Bon Secours is on a spending spree in Richmond – but only at its hospitals in white, affluent neighborhoods. Meanwhile, Bon Secours is shirking its long-standing contractual obligations to develop new medical facilities in Richmond’s struggling, urban East End.
Bon Secours signed a contract on July 8, 2013, with the city of Richmond Economic Development Authority in which Bon Secours agreed to build a 25,000-square-foot, $7.5 million medical office building at or near its East End Richmond Community Hospital. The contract also called for Bon Secours to hire 75 new full-time employees at its East End facilities with a payroll of no less than $6.7 million, which equates to an average salary of $89,333 per full-time equivalent worker. In exchange for these promises, Richmond granted Bon Secours a 100-year lease of the very valuable Westhampton School site adjacent to the Bon Secours St. Mary’s Hospital at an initial annual rent of only $5,000. Eight years later, Bon Secours has built nothing in the East End, despite the small cost of such a facility relative to its other recent area expenditures – and has hired few if any of the promised new East End employees.
During that same eight years, Bon Secours has spent hundreds of millions of dollars expanding and improving its suburban Richmond hospitals. In fact, in just the past two years, Bon Secours has announced a $50 million expansion and a $34 million operating room upgrade at its Memorial Regional Medical Center in Hanover County, a $119 million expansion of its St. Francis Medical Center in Chesterfield County, and a new $30 million, free-standing 24,000-square-foot emergency-room in Chester. And the Westhampton School site leased to Bon Secours has now been developed with hundreds of new apartments and new office facilities.
What’s really going on here? Zip code data from the U.S. Census Bureau tells the story. For the code in which Bon Secours St. Francis is located, the population is 79.2% white and the yearly median family income is $89,851. By contrast, in the Bon Secours Richmond Community Hospital ZIP code, the population is only 17.9% white and the median family income is $51,528 – almost $40,000 less than for St. Francis. The numbers are similar for the ZIP codes of Bon Secours’s Hanover facility (91% white, $79,692 median income) and St. Mary’s Hospital (88% white, $68,024 median income). See the American Community Survey at census.gov for that information.
And people in the East End near Richmond Community Hospital live shorter lives. Average life expectancy at birth is 63 to 68 years for people who live in the Richmond Community Hospital area. Average life expectancy at birth is 77 to 79 years for those who live near St. Francis and about the same for those living near Memorial Regional and St. Mary’s. Read the 2016 report from Virginia Commonwealth University’s Center on Society and Health: societyhealth.vcu.edu/work/the-projects/mapping-life-expectancy.html.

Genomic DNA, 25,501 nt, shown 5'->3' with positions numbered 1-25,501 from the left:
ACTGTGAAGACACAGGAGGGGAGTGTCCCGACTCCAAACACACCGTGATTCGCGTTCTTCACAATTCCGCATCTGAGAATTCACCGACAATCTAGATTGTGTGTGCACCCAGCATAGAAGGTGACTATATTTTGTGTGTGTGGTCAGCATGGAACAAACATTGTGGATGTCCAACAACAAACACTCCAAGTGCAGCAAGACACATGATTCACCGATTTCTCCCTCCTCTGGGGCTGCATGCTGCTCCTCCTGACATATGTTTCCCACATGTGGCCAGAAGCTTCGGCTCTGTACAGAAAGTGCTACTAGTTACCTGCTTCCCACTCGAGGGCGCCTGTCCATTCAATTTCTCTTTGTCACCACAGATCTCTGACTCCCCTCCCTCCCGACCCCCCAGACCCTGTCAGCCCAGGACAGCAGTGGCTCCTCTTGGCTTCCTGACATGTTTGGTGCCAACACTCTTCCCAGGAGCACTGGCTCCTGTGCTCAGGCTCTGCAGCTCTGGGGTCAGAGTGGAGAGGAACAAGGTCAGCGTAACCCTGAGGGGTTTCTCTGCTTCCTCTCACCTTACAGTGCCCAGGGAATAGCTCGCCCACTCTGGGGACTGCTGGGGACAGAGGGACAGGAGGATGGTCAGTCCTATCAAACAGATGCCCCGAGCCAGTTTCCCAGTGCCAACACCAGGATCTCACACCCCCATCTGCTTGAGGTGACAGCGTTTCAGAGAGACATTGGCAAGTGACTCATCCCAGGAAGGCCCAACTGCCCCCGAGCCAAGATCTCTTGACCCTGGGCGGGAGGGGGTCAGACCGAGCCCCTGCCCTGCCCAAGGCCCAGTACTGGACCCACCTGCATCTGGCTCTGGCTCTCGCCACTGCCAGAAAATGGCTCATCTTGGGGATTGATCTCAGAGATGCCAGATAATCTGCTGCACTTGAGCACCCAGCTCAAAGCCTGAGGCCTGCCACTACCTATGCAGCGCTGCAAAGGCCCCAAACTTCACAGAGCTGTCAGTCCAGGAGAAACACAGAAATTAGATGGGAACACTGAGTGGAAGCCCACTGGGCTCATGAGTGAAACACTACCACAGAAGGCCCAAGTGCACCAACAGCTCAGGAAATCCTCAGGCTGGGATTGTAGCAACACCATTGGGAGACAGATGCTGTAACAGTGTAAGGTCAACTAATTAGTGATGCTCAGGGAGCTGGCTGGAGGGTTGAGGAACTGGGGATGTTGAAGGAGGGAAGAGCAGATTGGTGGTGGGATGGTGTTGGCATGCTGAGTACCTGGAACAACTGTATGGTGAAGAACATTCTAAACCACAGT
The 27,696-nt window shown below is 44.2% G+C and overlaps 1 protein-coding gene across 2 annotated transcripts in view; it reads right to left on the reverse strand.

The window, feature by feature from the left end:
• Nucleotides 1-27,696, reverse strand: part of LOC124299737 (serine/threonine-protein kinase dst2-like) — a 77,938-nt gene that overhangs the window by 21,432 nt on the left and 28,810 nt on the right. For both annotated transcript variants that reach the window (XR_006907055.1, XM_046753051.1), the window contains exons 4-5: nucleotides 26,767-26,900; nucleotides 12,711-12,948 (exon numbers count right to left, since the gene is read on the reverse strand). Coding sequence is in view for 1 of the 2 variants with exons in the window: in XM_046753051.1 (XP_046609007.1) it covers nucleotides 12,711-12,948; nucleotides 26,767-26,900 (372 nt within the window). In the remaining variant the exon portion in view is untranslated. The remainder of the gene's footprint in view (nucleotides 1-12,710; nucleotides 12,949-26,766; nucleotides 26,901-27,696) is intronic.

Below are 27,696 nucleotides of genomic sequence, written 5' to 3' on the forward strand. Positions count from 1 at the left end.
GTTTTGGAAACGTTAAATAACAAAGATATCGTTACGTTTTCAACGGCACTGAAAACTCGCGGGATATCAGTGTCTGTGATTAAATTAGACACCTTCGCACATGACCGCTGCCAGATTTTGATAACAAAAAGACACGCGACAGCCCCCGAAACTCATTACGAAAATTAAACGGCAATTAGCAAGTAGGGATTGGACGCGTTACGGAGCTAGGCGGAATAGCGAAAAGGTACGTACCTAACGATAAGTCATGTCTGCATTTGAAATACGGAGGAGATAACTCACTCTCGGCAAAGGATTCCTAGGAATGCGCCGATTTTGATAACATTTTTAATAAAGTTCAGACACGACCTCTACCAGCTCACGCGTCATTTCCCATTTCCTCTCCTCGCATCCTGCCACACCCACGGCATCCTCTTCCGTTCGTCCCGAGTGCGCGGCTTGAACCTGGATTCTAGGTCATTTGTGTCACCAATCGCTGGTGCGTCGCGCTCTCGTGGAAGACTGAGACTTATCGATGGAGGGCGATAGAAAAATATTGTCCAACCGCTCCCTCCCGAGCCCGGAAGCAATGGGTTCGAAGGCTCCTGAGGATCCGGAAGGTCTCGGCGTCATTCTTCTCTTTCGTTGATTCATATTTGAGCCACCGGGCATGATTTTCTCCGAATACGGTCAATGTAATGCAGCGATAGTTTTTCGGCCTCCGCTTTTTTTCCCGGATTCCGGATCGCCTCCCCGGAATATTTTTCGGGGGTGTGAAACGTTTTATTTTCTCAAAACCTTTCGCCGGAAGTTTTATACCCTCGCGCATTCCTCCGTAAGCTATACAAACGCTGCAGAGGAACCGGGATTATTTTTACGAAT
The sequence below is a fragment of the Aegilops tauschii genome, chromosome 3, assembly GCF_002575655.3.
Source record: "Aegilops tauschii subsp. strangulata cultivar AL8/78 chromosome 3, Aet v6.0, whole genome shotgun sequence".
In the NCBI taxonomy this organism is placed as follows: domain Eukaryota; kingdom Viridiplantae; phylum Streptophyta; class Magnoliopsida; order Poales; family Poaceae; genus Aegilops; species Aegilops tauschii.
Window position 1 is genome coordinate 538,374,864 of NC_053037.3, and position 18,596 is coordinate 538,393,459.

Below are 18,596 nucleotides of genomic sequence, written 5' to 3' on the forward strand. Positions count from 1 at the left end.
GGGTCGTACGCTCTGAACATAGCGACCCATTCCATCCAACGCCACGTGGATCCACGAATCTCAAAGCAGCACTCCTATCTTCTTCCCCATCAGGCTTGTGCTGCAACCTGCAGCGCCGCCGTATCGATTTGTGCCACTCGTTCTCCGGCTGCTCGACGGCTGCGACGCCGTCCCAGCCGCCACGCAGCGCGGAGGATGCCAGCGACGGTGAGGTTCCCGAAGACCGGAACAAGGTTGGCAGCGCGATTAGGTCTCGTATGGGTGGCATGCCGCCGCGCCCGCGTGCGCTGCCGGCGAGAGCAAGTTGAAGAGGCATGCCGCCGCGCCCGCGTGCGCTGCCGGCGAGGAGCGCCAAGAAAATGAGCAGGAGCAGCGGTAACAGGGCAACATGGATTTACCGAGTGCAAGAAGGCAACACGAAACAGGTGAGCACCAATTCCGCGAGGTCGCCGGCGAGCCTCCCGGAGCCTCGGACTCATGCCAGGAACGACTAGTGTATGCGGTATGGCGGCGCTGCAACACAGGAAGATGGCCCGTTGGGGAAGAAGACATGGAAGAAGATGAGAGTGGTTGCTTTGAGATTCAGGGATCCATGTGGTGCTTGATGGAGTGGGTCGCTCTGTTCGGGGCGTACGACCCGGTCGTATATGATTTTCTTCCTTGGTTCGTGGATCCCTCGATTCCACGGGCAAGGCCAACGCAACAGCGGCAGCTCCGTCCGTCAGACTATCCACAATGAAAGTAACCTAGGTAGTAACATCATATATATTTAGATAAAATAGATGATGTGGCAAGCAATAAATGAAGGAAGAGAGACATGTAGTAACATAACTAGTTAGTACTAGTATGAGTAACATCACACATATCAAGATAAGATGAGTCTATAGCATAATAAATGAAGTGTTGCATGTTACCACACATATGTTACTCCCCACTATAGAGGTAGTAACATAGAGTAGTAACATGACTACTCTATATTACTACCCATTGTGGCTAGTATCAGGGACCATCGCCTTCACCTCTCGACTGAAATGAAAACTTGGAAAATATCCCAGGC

As these numbers show, Bon Secours is spending money in high-income areas that are largely white. And Bon Secours is not spending money and doesn’t want to spend money at the Bon Secours hospital that is in a less affluent part of town with a small white population and lower life expectancies.
The stated mission of Bon Secours Health is “to extend the compassionate ministry of Jesus by improving the health and well-being of our communities and bring good help to those in need, especially people who are poor, dying and underserved (emphasis added).” Really? If Bon Secours was truly focused on “the poor, dying and underserved” wouldn’t it make sense for Bon Secours to put its efforts and its money in the East End community where poverty is highest and life expectancy is the lowest, rather than in those high-income suburban communities where life expectancies are already 10 to 15 years higher than in the East End?
Bon Secours announced last year that the new emergency room facility it was building in Chester, a project almost the same size as the promised East End office building, would be completed in only two years. If Bon Secours had built the promised East End project in two years, then that project would have been completed in 2015. In the six years from 2015 until today, $40.2 million of new salary and wages would have poured into the East End. That money would have been spent on housing and clothes and food and those expenditures would have created even more new East End jobs and income as a result. But of course, none of that happened. Instead, Bon Secours put its money in Richmond’s richer, whiter hospitals.
Bon Secours, when will you fulfill your charitable purpose to bring help to the poor and underserved and perform your contractual obligations to the City of Richmond and Richmond’s East End? When will you spend the paltry $7.5 million you committed to spend in the East End and hire the promised 75 new employees instead of just pouring money into your suburban locations?
At Bon Secours, the moneychangers in the temple seem to have driven out the “compassionate ministry of Jesus.”
Michael Schewel is a retired lawyer and corporate executive. He served as Virginia’s secretary of Commerce and Trade from 2002 to 2006.
Opinions expressed on the Back Page are those of the writer and not necessarily those of Style Weekly.